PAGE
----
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Messages - jintie

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Access All Accessories / Re: Merchant & Mills factotum bag
« on: December 23, 2020, 10:05:41 AM »
I like them.
I was going through their site yesterday- the clothing looks pretty timeless.

Embroidery and Embellishment / Re: How to Hot Fix / add rhinestones
« on: December 07, 2020, 09:10:04 AM »
Cream silk organza could work. I have a piece if you want it.

Embroidery and Embellishment / Re: How to Hot Fix / add rhinestones
« on: December 07, 2020, 08:45:07 AM »
You could cut out patches from a matching non synthetic fabric, glue stuff on them, then sew the patches onto the garment.

I saw this & I thought you may be interested! / Re: Verrrrry interesting
« on: November 22, 2020, 09:01:46 AM »
I love watching other people machining  - I had to teach myself as my mother wouldn't let me near her hand Singer. Silly really, as two heads would have been better than one - she was always getting in a mess.
Someone I knew gave me one when his mother in law died. He came back a few weeks later and asked for it back - they had changed their minds, and wanted to give it to charity. Luckily I hadn't taken it out of the box.

A Good Yarn / Re: Fingerless mittens
« on: November 22, 2020, 08:58:11 AM »
I make mine from upcycled cashmere. If the sweater cuff is still in good condition, I cut it off (using a wavy rotary cutter) to about six inches long (from my bottom middle finger joint to below my wrist joint). Then I zigzag the cut edge.

I did this last week with an old men's sweater that had holes in one elbow. Then I hemmed the shortened sleeves and put it in the charity bag. (I have already taken two garments out of it!).

Or I cut rectangles, sew one side together, and hem the other two (or treat as above). Old cashmere is usually slightly matted, so doesn't fray easily.

Overlockers & Coverstitchers / Re: Lidl overlockers
« on: November 17, 2020, 18:12:15 PM »
My (expensive at the time, about 15 years ago) Bernina 1300DC overlocker, is a Juki. I found this out when I looked for an online demo to change it to coverstitch.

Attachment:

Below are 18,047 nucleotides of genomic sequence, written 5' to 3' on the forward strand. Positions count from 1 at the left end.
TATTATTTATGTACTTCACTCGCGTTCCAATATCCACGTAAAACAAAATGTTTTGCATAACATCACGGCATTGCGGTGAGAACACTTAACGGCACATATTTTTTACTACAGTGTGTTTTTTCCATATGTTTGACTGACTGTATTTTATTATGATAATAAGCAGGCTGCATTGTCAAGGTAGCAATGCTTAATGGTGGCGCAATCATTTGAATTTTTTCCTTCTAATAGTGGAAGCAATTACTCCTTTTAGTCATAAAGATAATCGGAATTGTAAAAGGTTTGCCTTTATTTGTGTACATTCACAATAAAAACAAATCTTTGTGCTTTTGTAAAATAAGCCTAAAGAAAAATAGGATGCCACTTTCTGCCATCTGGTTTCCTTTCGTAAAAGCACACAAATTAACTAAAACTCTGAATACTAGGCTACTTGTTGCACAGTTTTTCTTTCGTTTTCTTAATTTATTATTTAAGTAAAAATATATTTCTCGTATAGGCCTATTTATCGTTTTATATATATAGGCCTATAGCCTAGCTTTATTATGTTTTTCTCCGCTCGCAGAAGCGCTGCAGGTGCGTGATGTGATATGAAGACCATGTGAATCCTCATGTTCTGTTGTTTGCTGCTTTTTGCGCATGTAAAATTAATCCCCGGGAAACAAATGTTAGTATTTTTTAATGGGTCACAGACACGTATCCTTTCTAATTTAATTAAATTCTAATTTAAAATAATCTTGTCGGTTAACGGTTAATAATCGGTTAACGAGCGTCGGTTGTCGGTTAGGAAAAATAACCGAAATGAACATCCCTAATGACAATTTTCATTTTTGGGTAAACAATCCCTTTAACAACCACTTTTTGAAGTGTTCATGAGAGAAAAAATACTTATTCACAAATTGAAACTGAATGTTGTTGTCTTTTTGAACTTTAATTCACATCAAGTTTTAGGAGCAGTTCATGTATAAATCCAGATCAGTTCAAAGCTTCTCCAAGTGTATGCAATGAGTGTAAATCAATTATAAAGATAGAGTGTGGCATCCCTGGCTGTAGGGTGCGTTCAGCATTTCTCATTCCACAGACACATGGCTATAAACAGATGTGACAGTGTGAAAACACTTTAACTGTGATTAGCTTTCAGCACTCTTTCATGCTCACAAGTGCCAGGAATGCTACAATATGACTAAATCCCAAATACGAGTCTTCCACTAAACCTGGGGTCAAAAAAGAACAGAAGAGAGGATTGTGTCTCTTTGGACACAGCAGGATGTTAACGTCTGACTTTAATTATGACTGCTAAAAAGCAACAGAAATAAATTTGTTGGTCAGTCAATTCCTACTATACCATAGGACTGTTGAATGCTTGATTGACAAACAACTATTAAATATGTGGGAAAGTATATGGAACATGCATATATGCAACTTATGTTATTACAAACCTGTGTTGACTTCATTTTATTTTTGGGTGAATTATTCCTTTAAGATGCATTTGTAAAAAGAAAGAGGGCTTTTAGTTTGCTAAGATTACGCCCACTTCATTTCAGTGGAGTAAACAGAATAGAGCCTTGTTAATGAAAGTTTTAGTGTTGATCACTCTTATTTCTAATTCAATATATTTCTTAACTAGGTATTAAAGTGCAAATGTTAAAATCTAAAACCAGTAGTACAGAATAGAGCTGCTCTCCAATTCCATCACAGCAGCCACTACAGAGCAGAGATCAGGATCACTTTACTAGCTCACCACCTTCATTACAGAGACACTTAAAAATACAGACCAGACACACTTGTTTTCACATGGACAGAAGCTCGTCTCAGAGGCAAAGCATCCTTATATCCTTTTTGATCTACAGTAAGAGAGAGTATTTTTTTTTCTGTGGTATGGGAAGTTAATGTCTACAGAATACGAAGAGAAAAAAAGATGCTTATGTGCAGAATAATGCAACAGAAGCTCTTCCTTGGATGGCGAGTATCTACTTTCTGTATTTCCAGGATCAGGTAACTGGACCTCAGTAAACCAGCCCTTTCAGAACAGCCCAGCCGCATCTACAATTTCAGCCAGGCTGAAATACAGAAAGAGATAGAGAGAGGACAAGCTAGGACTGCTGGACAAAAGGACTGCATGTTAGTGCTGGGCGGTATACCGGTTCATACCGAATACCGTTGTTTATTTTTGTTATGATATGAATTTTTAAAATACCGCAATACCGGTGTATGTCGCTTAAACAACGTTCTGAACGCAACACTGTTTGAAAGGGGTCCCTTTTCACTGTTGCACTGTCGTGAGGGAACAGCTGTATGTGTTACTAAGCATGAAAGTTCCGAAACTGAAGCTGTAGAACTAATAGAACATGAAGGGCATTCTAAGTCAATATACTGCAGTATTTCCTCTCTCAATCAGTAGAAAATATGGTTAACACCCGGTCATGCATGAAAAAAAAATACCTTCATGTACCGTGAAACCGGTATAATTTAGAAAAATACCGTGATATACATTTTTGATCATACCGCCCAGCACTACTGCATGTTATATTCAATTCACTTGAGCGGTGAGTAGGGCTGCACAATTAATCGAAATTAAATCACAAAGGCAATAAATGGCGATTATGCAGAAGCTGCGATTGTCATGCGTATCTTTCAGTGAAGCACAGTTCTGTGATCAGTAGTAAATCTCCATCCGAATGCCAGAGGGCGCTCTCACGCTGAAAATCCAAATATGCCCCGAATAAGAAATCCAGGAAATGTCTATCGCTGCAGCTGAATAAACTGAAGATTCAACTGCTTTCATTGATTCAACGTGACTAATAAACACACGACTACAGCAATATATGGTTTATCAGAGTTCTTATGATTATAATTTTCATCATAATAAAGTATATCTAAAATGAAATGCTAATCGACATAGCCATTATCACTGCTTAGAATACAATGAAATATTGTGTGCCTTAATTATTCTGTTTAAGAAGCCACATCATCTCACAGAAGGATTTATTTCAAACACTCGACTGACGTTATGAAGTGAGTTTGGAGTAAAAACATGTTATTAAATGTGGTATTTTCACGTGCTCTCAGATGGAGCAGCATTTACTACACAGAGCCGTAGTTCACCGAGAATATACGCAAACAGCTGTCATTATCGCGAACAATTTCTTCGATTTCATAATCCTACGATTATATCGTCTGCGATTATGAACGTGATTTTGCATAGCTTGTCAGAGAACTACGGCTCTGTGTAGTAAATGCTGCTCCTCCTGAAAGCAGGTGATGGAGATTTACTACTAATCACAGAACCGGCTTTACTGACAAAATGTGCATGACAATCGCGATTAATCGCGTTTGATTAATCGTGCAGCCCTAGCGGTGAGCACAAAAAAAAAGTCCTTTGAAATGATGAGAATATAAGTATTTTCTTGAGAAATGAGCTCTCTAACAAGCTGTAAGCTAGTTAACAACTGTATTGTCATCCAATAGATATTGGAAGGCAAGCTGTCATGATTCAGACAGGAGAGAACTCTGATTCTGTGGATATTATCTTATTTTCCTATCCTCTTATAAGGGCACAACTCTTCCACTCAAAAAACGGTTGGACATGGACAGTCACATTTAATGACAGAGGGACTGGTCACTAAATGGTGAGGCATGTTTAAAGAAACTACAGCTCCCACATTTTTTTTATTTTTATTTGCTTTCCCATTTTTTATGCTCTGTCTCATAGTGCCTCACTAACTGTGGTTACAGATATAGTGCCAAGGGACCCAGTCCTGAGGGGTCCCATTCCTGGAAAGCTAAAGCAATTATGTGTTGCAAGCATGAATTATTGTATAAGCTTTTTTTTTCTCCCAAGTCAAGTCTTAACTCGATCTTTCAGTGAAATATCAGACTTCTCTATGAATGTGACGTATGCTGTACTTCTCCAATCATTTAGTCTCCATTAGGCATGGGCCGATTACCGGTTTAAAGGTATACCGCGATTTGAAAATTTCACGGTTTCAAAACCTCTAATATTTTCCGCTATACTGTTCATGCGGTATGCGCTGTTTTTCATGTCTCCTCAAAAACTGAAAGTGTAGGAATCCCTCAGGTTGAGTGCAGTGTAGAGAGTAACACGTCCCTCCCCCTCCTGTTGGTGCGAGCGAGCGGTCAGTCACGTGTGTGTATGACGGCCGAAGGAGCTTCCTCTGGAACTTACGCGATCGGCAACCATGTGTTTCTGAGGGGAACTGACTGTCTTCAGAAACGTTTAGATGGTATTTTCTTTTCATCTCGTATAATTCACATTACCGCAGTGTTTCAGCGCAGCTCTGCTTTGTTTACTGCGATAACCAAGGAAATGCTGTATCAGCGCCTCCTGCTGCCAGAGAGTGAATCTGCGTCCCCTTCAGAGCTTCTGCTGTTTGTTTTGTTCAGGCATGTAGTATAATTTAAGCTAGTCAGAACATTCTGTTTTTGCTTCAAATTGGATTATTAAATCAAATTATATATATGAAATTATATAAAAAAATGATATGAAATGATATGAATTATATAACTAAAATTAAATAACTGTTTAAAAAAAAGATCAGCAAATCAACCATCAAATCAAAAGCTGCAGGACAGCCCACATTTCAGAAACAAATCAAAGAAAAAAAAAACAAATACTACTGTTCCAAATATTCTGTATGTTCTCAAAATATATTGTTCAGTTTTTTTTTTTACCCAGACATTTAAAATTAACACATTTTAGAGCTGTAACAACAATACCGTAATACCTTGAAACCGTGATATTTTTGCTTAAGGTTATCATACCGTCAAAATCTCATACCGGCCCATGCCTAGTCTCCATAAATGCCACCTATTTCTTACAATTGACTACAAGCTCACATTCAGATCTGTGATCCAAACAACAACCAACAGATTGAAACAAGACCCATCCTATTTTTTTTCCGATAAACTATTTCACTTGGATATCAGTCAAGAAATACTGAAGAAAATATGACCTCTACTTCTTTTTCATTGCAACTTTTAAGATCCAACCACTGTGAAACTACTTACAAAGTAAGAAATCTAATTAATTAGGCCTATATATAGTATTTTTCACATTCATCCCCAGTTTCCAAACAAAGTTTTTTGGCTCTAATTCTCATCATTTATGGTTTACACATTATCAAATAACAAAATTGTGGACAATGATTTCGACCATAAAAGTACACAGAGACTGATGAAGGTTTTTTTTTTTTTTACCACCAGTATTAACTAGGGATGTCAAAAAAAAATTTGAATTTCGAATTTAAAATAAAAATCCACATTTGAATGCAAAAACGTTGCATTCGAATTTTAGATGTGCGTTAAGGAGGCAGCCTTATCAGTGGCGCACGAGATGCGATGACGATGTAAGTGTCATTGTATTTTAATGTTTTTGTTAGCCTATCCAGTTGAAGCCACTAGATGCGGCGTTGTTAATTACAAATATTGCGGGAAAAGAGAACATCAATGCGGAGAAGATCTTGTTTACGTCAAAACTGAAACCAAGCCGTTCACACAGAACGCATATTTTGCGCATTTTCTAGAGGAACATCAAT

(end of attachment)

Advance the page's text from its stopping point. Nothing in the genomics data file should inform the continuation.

They were just labelled differently.
For the record, it is a Rolls Royce machine for overlocking, but a complete b*&^s d to change over!

Patterns Discussion / Re: Pattern Printing Help Please
« on: November 17, 2020, 08:42:13 AM »
I would rather stick needles in my eyes.

I saw this & I thought you may be interested! / Re: Cutting out table
« on: November 11, 2020, 19:44:21 PM »
I bought mine (called a banqueting table) from B and Q a couple of years ago.

Sewing Machines / Re: To cover or not to cover 🤔
« on: November 09, 2020, 15:46:47 PM »
Dust settles into the lubricating oil,  and forms a sticky mass that eventually stops the machine working.
Just throw a cloth over whenever you stop - not anything that might shed fluff.

Sewalongs and Competitions / Re: Mini Challenge 1 - Stripes (5-11 Nov)
« on: November 07, 2020, 10:16:27 AM »
Good thinking!
I might make a stripey mugrug, but don't hold me to it.....

Why England?

Sewing Machines / Re: Bernina dilemma
« on: November 05, 2020, 16:50:23 PM »
I bought my Bernina 1050 Sport new in 1995. It is a workhorse, with perfect stitching. You might find that your feet for it fetch more than the other machine is worth. I only use the zigzag, the blind stitch (hemming) and very occasionally the zipper foot, and the buttonhole foot.
Adding later - It has never needed new parts, despite a lot of use.

Sewing Machines / Re: Looking for advice on Stitch Lock versus Reverse?
« on: November 01, 2020, 12:42:32 PM »
On old straight stitch machines with no reverse or hold, I have seen tailors manually stop  the machine from moving, to keep a stitch in place, then I cut it off.

Sewing Machines / Re: I've been having a count
« on: November 01, 2020, 09:06:36 AM »
@mudcat, if you lived closer, you could try out my sashiko machine. I hardly ever use it- the threading is completely different from a regular sewing machine, and I always have to watch threading online first. You are right - it only does one thing. An option would be a group buy to share, as it is very expensive. Or contract to sashiko quilt other folks' work. Or make handicrafts to sell.

 Mine was an impulse buy.

I have the Babylock Sashiko - the downside is that it only does the sashiko stitch on the top - the bottom is a continuous stitch. And you can't see when the thread is going to run out - it is only in the bobbin.

Tutorials / Re: Tracing Paper
« on: November 01, 2020, 08:23:55 AM »
I use baking paper if I have nothing else.

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